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Eight is NEVER Enough's Improv Study Guides

LET'S WARM UP - Improv Warm Up Games

Singers prepare their voices. Dancers stretch their limbs. Improvisers need to warm-
up their minds, bodies and the team. Professional talent uses the following exercises
regularly before rehearsals and performances.

STANDING IN A CIRCLE

FREE WORD ASSOCIATION:
Go around the circle in order. One at a time, players yell out any word that comes to
mind. Never think. Just yell out the first thing in your head. Make eye contact with the
person that intends to follow you (to your left or right). If you are next make eye
contact and receive the energy of the prior speaker.

ZIP, ZAP, ZUP:
Player one claps, points and makes eye contact with another player in the circle while
saying
ZIP Player two does the same saying ZAP Player thee says ZUP. Continue
indefinitely. Big energy and focus will allow this game to wake up the team.

COUNT to 21:
The whole team closes their eyes. As a team count to 21. Anytime two or more speak
together, start back at 1. The team must listen to each other, each other
s breath. At a
recent rehearsal, EIGHT IS NEVER ENOUGH cast members achieved this on the first try.
This is not the norm, but it is the sign of a team working together.

ONE WORD STORY:
Create an original story. Each player can add one word at a time. Every word is
important. Listen to the entire team so that your word will make sense grammatically
and to the story. Project so that others can understand you. Make eye contact with the
player before and after you, and then follow the story around the circle with your eyes.
This will ensure the highest level of focus.

ONE SENTENCE STORY:
Similar to ONE WORD STORY, each player gets to add a full statement. Each statement
should add details to the scene and/or forward the action of the plot.

FIRST LETTER/LAST LETTER
Go around the circle telling a story. Each player must begin their first word with the
last letter of the last word of the previous player.

LIMERICK:
Create a series of original Limericks – 5 line poems in the pattern AABBA – one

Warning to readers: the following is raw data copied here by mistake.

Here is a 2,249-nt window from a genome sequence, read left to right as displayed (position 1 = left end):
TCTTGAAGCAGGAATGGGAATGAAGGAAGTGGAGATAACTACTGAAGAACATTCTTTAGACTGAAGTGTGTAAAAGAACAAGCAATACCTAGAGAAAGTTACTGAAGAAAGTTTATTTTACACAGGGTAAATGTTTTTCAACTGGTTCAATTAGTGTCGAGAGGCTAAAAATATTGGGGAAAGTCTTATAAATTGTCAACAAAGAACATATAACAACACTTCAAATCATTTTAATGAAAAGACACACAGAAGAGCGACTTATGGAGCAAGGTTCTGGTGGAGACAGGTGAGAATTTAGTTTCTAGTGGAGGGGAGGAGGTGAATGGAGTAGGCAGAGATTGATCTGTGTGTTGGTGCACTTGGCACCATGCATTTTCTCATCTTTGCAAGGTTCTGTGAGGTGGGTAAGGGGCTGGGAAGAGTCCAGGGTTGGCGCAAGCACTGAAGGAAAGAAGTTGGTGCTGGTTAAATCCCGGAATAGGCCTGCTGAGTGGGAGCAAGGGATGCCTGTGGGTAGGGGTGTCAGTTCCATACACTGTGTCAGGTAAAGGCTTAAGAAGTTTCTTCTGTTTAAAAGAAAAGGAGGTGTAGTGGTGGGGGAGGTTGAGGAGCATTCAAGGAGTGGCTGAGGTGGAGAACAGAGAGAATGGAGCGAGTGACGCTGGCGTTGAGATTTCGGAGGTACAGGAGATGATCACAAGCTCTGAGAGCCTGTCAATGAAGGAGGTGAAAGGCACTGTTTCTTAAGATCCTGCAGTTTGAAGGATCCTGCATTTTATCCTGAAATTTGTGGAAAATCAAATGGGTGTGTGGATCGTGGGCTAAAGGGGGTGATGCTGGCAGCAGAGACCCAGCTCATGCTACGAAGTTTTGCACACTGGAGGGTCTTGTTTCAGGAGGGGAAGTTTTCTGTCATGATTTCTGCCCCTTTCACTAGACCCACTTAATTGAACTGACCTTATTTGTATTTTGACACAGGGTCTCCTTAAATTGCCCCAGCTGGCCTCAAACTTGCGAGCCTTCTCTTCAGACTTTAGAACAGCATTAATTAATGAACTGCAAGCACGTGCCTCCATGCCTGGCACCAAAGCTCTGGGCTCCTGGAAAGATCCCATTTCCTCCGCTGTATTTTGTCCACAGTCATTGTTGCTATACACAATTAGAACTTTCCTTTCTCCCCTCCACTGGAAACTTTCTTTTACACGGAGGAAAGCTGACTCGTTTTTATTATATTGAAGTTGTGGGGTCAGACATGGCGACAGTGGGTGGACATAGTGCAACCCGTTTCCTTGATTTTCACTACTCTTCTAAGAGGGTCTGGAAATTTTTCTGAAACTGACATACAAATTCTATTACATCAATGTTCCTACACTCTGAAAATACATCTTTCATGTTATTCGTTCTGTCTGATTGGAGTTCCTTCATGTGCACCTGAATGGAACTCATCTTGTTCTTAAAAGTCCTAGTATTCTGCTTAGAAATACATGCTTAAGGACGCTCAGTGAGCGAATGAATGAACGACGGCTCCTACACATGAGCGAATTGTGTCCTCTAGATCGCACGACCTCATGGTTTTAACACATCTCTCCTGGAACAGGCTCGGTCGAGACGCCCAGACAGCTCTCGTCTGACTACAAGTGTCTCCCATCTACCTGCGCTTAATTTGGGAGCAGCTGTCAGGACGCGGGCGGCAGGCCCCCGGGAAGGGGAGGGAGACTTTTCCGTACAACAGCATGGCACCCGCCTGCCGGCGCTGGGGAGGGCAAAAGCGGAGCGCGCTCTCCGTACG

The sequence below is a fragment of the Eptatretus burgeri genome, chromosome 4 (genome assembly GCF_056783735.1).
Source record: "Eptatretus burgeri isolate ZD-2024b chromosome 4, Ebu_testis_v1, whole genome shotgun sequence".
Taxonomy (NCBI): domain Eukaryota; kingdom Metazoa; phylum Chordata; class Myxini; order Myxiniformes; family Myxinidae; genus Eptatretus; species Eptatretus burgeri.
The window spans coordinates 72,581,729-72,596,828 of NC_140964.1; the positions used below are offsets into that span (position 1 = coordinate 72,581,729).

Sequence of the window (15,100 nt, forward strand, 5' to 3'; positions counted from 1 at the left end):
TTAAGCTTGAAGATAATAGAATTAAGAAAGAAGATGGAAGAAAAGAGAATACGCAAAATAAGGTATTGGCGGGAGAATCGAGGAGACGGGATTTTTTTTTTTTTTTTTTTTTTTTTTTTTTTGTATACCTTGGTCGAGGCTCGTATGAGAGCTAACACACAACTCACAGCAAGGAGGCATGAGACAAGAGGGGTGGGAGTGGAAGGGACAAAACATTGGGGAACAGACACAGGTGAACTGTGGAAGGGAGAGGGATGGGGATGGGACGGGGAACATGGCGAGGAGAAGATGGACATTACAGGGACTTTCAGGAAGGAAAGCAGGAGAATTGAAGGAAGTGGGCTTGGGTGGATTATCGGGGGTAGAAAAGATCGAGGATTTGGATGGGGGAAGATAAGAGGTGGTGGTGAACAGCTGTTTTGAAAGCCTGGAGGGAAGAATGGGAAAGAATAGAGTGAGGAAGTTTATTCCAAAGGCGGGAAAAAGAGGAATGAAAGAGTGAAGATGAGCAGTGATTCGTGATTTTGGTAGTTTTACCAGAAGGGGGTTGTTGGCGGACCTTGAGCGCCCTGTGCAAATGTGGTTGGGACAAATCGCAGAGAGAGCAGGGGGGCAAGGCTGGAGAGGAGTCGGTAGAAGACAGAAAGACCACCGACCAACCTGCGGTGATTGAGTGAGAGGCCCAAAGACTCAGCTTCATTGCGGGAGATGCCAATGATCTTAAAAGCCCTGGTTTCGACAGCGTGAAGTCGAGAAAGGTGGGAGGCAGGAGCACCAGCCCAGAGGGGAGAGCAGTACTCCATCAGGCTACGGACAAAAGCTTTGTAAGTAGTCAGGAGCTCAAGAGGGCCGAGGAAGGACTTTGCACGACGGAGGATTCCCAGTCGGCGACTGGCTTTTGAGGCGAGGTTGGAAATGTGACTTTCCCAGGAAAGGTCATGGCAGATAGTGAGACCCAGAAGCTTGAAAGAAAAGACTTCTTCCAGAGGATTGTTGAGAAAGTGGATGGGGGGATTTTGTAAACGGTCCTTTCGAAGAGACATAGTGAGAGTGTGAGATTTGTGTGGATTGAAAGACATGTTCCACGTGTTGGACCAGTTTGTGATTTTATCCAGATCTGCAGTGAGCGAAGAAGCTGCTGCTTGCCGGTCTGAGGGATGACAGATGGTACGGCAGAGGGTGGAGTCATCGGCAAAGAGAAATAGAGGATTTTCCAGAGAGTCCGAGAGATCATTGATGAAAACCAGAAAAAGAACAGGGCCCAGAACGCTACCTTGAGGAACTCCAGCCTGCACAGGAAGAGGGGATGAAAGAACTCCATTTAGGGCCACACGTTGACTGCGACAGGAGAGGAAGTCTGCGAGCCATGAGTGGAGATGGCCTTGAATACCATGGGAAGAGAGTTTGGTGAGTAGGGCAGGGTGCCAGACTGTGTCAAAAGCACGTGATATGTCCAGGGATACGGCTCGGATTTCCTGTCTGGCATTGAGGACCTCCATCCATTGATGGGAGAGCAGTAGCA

line per performer. Player one, two and five share a rhyme scheme. Player three and
four have their own rhyme scheme but relate to the rest of the story. Remember how
many poems will oddly rearrange words to get a certain word at the end. Many poems
sound like they were written by YODA. But these are tricks you can use.

WHAT ARE YOU DOING?
Player one performs and activity. Player two says “WHAT ARE YOU DOING?�
Player one names an activity different from the one being performed. Player two
performs the new activity. REPEAT! Version ONE: After you name a new activity, go to
the back of the line. Version TWO: stay on stage until you mess up.

ONE WORD RHYMING:
One person says a word (exp: dog). The person next to them must  rhyme with that
word (exp: frog). Then that person comes up with a new word for the next person to
rhyme with.

IRISH DRINKING SONG AKA IRISH "JIG"
This is actually a song we do in our shows but it makes you think and it really helps
players warm up vocally and mentally.  It works best with 4 players at a time. The last
line always rhymes with the second line.
























Articles and Handbook by
Walt Frasier. Mr. Frasier has appeared on film, TV,
Commercials and the Live theater and is currently the director of instruction for the
COMEDY HALL OF FAME FOUNDATION. See Walt Frasier live in Times Square and
touring nationwide in Improv Comedy Troupe
EIGHT IS NEVER ENOUGH.
Improv Performance
Tips:





Handbook Home

Why study improvisation?

I want to improvise
- Getting started

Teamwork in Improv

The Responsible Performer

The Performers Journal

Improv Warm Up Games

Improv Guidelines
& Techniques:

Rule #1 "Yes AND"

No Questions. No Blocks

Pantomime

Setting Up Your
Scene:

List of Ask Fors

Creating a Character

Creating a Situation

Creating a Setting
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